The Elkridge-Harford Point-To-Point
The start of Maryland steeplechase season begins locally with the running of the Elkridge-Harford Point-to-Point Races at historic Atlanta Hall Farm. Long considered to be the tune-up races for Maryland’s “Triple Crown” of steeplechasing; the My Lady’s Manor, the Grand National and the Maryland Hunt Cup, the Elkridge-Harford Races are sponsored each year by the members of the Elkridge-Harford Hunt Club and hosted by the Voss family on their Atlanta Hall farm. Among the noted horses to have competed there are English Grand National champions, Jay Trump and Ben Nevis II.
The race meeting was originally thought to have had its origins in 1925 with the Harford Hunt Club Steeplechase held in December of that year however a recently discovered race trophy dates back to 1923. Information after 1925 is sparse however 1932 saw the inaugural running of the then Harford Hunt Races. Originally a fall meeting officially known as the Harford Hunt Races and Livestock Fair, the five race card was run in mid- November on Harvey S. Ladew's Pleasant Valley Farm (now known as Ladew Gardens.) The first hunt meeting consisted of three races over jumps and one flat race. The Breezewood Cup and the Little Gunpowder Cup were run over brush jumps while the Sergeant Murphy Cup was run over timber. The Lindenhope cup was run on the flat. The timber race was named after Stephen “Laddie” Sanford’s American owned winner of the English Grand National. Sanford and his wife, the stage and screen actress Mary Duncan Sanford, were members of the old Harford Hunt. The other races bore the names of prominent estates in the area.
The races continued on for some seven years at Ladew’s estate before the Second World War interrupted sport. However, in the 1940s the date changed to April and the meeting has been held then since that time. Upon its post-war renewal, the race meeting found a new venue at the home of Elkridge-Harford Master of Foxhounds, Edward S. Voss and his wife Elsa. The Voss farm, Atlanta Hall, located as it is on Pocock Road, straddles the Harford and Baltimore county lines and is within hailing distance of the old Ladew racecourse. The races are now held there on either the first or second Saturday of April and although the layout of the course has changed over the years it is still composed primarily of natural fencing obstacles.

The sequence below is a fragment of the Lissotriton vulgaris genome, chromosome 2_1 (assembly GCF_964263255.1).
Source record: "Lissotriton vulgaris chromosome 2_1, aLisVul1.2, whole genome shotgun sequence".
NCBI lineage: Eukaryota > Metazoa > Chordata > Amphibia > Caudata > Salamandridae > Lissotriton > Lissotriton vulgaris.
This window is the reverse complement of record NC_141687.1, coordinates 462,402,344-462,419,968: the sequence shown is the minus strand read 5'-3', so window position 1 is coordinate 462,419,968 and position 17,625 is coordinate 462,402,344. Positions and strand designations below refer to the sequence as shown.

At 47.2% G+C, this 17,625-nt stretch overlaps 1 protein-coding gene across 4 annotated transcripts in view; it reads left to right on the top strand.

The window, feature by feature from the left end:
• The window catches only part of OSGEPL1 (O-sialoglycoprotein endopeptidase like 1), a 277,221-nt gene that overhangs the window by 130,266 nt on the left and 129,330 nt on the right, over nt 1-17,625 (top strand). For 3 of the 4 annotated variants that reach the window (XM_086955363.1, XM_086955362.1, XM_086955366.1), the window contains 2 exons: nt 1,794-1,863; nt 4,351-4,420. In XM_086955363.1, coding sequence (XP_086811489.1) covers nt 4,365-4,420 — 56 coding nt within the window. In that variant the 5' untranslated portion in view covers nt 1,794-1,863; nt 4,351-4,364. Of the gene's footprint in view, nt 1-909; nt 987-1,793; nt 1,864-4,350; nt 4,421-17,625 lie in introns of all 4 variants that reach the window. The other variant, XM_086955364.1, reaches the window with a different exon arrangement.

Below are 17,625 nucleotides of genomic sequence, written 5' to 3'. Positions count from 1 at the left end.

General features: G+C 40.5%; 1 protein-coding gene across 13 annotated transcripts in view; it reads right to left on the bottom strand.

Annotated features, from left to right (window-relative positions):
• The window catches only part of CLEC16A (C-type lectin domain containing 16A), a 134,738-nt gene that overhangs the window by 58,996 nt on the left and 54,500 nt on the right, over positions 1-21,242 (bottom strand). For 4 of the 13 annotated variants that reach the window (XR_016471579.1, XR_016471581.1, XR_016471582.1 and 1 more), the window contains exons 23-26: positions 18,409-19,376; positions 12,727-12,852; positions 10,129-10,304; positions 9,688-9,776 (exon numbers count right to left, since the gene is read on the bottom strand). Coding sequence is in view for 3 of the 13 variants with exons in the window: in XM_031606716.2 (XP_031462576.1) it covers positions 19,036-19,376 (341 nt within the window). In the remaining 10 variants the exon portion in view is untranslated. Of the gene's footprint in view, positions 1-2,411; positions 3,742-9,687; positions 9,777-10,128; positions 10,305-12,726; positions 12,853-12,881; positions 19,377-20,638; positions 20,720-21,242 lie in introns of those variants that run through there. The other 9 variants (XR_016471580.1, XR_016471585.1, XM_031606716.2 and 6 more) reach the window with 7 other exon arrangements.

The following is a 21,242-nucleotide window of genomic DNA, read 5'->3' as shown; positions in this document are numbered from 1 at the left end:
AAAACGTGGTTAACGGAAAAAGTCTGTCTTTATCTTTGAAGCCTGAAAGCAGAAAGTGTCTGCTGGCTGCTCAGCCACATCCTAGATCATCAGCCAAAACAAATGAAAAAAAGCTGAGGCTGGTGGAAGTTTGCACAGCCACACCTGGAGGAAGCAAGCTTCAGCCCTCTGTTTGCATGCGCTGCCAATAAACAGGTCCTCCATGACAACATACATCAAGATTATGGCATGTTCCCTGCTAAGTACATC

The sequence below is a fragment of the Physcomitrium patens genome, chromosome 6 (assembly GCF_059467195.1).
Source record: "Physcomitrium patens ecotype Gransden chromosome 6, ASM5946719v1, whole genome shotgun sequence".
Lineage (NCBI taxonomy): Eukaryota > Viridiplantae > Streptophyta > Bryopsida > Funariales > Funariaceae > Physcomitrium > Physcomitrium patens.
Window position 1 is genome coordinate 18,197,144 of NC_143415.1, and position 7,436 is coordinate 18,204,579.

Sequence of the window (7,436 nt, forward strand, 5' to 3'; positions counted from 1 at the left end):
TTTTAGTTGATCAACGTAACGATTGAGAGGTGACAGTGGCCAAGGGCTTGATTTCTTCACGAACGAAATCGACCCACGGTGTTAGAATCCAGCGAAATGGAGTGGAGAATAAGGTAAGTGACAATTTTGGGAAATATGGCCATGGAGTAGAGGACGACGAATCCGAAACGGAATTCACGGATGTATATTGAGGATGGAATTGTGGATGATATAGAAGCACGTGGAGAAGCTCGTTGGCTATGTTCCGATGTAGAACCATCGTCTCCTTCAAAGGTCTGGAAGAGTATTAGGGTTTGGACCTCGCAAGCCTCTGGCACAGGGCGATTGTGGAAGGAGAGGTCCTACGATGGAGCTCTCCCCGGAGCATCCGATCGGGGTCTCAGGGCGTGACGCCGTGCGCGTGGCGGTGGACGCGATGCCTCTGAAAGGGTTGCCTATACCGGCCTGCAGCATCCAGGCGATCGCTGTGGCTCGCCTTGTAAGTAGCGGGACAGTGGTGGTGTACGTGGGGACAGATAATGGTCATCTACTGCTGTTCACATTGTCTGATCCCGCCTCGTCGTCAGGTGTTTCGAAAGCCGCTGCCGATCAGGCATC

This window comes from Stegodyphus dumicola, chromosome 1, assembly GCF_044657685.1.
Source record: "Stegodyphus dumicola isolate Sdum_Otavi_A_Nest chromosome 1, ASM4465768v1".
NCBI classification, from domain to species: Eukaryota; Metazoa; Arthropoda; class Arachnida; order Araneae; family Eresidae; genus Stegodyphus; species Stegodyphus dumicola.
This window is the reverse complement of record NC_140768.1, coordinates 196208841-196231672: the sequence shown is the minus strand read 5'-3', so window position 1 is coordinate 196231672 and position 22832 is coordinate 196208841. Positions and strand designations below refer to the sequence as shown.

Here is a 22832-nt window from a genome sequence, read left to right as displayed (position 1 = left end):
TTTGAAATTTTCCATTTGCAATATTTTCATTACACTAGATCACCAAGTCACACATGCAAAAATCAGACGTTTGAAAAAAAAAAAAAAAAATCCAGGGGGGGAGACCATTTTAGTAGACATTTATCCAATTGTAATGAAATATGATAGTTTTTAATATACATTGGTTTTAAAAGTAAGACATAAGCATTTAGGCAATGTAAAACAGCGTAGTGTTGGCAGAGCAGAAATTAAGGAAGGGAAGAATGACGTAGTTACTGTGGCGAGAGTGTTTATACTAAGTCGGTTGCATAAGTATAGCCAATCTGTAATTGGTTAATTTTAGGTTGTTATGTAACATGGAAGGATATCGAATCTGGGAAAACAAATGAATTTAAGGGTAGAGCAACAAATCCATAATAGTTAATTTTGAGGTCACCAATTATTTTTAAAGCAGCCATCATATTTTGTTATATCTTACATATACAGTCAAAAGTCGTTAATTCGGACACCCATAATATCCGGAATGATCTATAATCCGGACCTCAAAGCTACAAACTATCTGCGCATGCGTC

In 1975 the Edward S. Voss Memorial Open timber was inaugurated and named in memory of Atlanta Hall’s late owner. The first running was won by jockey Thomas H. Voss on his own horse, Aruhappy. The trophy was presented to him by his grandmother, Elsa Voss, widow of Edward S. Voss. Tom Voss would go on to become the race chairman, a position he would hold through 2013.
As popular as the races are today, in the 1930s and ‘40s accounts from Baltimore and New York newspapers chronicled the Elkridge- Harford Point-to-Point on an almost daily basis from the lead in through the race day itself to the post race results and cited attendance by crowds in the thousands. Social events in the forms of parties, dances, luncheons and dinners were reported on in almost as great detail as the races themselves. Members of old Baltimore, Philadelphia and New York society all descended on the Monkton/Fallston countryside for the then mid-week event. Figuring prominently in the past coverage was Thomas Wells Durant who owned Atlanta Hall prior to the Vosses' purchase of the property. Durant was a well know gentleman (amateur) steeplechase rider who eventually left the East Coast for California where he became involved in the movie industry making uncredited appearances in such films as The Red Badge of Courage, The List of Adrian Messenger, Return to Peyton Place and Limelight.
The race meeting is also notable for the appearance in the saddle of United States Olympic Team rider Kathy Kusner who in the early 1970s was one of the first women to compete at the Elkridge-Harford races.
The contemporary race meeting is a more casual event than in past decades. Families may be seen in abundance with dogs and children in tow. Tailgate parties are held in back of suvs, pick -up trucks and station wagons with an occasional Rolls Royce making an appearance from time to time.